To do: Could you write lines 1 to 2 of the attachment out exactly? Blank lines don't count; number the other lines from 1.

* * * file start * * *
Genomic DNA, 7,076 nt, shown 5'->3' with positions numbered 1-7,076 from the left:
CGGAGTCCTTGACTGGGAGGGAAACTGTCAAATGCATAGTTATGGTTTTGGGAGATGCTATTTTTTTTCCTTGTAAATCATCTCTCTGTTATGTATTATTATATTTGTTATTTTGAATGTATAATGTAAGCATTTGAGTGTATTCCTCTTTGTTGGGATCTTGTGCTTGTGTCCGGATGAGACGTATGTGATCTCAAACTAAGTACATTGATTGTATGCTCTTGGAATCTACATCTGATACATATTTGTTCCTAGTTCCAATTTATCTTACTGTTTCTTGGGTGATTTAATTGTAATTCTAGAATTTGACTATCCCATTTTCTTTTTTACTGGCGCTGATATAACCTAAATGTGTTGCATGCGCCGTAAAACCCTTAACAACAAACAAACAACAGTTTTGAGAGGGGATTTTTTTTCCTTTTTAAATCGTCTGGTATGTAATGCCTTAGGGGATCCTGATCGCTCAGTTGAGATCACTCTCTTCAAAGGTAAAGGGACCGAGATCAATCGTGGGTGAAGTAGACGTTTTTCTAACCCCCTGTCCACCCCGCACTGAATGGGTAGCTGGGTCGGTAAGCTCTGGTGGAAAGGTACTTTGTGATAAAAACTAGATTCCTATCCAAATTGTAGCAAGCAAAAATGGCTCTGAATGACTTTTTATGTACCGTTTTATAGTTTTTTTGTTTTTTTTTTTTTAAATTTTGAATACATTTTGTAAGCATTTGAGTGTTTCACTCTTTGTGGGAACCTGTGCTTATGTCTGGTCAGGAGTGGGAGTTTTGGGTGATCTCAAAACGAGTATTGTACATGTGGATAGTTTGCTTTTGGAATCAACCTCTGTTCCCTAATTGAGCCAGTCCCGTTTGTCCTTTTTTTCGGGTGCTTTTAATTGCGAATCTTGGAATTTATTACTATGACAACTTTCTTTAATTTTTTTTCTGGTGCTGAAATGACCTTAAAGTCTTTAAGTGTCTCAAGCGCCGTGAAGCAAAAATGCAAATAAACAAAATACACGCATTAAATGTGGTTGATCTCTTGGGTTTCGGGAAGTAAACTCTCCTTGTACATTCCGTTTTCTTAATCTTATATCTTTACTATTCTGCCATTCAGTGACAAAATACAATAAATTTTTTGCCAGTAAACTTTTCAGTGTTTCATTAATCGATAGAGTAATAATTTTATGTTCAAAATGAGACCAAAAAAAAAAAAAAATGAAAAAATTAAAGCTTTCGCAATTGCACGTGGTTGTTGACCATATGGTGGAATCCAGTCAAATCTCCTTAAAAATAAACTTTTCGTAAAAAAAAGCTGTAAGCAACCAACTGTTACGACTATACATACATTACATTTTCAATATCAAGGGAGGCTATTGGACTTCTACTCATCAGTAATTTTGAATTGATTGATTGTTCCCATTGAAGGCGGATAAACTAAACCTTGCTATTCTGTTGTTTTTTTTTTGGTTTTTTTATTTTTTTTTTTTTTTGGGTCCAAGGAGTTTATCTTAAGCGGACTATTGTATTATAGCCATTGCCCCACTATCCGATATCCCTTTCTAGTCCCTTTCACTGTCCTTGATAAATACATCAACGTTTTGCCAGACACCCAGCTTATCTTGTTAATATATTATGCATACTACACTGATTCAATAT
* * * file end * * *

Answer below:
Genomic DNA, 7,076 nt, shown 5'->3' with positions numbered 1-7,076 from the left:
CGGAGTCCTTGACTGGGAGGGAAACTGTCAAATGCATAGTTATGGTTTTGGGAGATGCTATTTTTTTTCCTTGTAAATCATCTCTCTGTTATGTATTATTATATTTGTTATTTTGAATGTATAATGTAAGCATTTGAGTGTATTCCTCTTTGTTGGGATCTTGTGCTTGTGTCCGGATGAGACGTATGTGATCTCAAACTAAGTACATTGATTGTATGCTCTTGGAATCTACATCTGATACATATTTGTTCCTAGTTCCAATTTATCTTACTGTTTCTTGGGTGATTTAATTGTAATTCTAGAATTTGACTATCCCATTTTCTTTTTTACTGGCGCTGATATAACCTAAATGTGTTGCATGCGCCGTAAAACCCTTAACAACAAACAAACAACAGTTTTGAGAGGGGATTTTTTTTCCTTTTTAAATCGTCTGGTATGTAATGCCTTAGGGGATCCTGATCGCTCAGTTGAGATCACTCTCTTCAAAGGTAAAGGGACCGAGATCAATCGTGGGTGAAGTAGACGTTTTTCTAACCCCCTGTCCACCCCGCACTGAATGGGTAGCTGGGTCGGTAAGCTCTGGTGGAAAGGTACTTTGTGATAAAAACTAGATTCCTATCCAAATTGTAGCAAGCAAAAATGGCTCTGAATGACTTTTTATGTACCGTTTTATAGTTTTTTTGTTTTTTTTTTTTTAAATTTTGAATACATTTTGTAAGCATTTGAGTGTTTCACTCTTTGTGGGAACCTGTGCTTATGTCTGGTCAGGAGTGGGAGTTTTGGGTGATCTCAAAACGAGTATTGTACATGTGGATAGTTTGCTTTTGGAATCAACCTCTGTTCCCTAATTGAGCCAGTCCCGTTTGTCCTTTTTTTCGGGTGCTTTTAATTGCGAATCTTGGAATTTATTACTATGACAACTTTCTTTAATTTTTTTTCTGGTGCTGAAATGACCTTAAAGTCTTTAAGTGTCTCAAGCGCCGTGAAGCAAAAATGCAAATAAACAAAATACACGCATTAAATGTGGTTGATCTCTTGGGTTTCGGGAAGTAAACTCTCCTTGTACATTCCGTTTTCTTAATCTTATATCTTTACTATTCTGCCATTCAGTGACAAAATACAATAAATTTTTTGCCAGTAAACTTTTCAGTGTTTCATTAATCGATAGAGTAATAATTTTATGTTCAAAATGAGACCAAAAAAAAAAAAAAATGAAAAAATTAAAGCTTTCGCAATTGCACGTGGTTGTTGACCATATGGTGGAATCCAGTCAAATCTCCTTAAAAATAAACTTTTCGTAAAAAAAAGCTGTAAGCAACCAACTGTTACGACTATACATACATTACATTTTCAATATCAAGGGAGGCTATTGGACTTCTACTCATCAGTAATTTTGAATTGATTGATTGTTCCCATTGAAGGCGGATAAACTAAACCTTGCTATTCTGTTGTTTTTTTTTTGGTTTTTTTATTTTTTTTTTTTTTTGGGTCCAAGGAGTTTATCTTAAGCGGACTATTGTATTATAGCCATTGCCCCACTATCCGATATCCCTTTCTAGTCCCTTTCACTGTCCTTGATAAATACATCAACGTTTTGCCAGACACCCAGCTTATCTTGTTAATATATTATGCATACTACACTGATTCAATAT